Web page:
The issue of the choice of editor for Aberdeen University’s student newspaper, Gaudie, is to be raised in the House of Commons.
This follows the resignation of editor Mark Highfield, after accusing Aberdeen University’s Students’ Association of editorial interference in the paper, following its decision to appoint a member of the association’s executive to succeed him from next term.
Alistair Carmichael, Liberal Democrat MP for Orkney and Shetland, and Angus Robertson, the Scottish National Party MP for Moray, have tabled a joint motion expressing concern that the association is trying to influence the tradition of editorial independence of Gaudie.
Carmichael said: “We are both graduates of Aberdeen University and believe that freedom of the press is as important in universities as it is anywhere else.”
Highfield, 27, a religious studies student, claimed the AUSA, which publishes the weekly newspaper, had moved to take control following a series of critical reports and editorials against the executive of the student body. He also said it was planning to cut back Gaudie to a fortnightly publication.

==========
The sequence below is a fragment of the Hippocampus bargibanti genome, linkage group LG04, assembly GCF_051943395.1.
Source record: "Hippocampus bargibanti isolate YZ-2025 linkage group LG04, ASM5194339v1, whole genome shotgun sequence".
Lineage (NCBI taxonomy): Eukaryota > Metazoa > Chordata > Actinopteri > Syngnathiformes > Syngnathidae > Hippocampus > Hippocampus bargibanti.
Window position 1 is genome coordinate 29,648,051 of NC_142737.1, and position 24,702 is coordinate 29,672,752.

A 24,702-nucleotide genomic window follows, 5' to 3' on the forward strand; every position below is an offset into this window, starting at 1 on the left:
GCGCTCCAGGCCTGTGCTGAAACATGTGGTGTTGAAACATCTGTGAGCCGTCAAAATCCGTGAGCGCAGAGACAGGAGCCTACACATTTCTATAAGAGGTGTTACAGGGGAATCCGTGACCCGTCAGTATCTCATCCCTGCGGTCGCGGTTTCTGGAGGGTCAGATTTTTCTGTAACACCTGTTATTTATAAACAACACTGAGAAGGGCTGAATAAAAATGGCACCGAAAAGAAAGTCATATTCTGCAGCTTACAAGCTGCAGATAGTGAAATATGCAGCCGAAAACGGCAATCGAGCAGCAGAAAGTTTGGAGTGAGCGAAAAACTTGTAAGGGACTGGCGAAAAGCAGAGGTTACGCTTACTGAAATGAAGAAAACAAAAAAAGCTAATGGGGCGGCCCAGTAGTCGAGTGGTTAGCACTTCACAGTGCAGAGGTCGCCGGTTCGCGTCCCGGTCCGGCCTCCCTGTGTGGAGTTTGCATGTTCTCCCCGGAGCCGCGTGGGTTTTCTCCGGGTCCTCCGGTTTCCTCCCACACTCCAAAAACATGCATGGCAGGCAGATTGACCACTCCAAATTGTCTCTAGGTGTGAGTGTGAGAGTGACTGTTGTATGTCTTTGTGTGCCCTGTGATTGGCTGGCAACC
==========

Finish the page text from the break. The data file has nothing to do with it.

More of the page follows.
“I see this as a bid to exert control and to suppress freedom of speech.
A university paper should be about free debate, free speech and openness. But Gaudie is simply going to become a newsletter for the Students’ Association. It is control freakery.”
Duncan Cockburn, AUSA president, denied claims of censorship. “We estimate our current running costs at about £40,000 a year. That is twice as much as we give to nearly 100 societies in the university and £10,000 more than we provide for our main welfare services. We have to try to balance up these competing demands.
“By no means are we trying to censor freedom of speech or indeed freedom of expression.”
By Hamish Mackay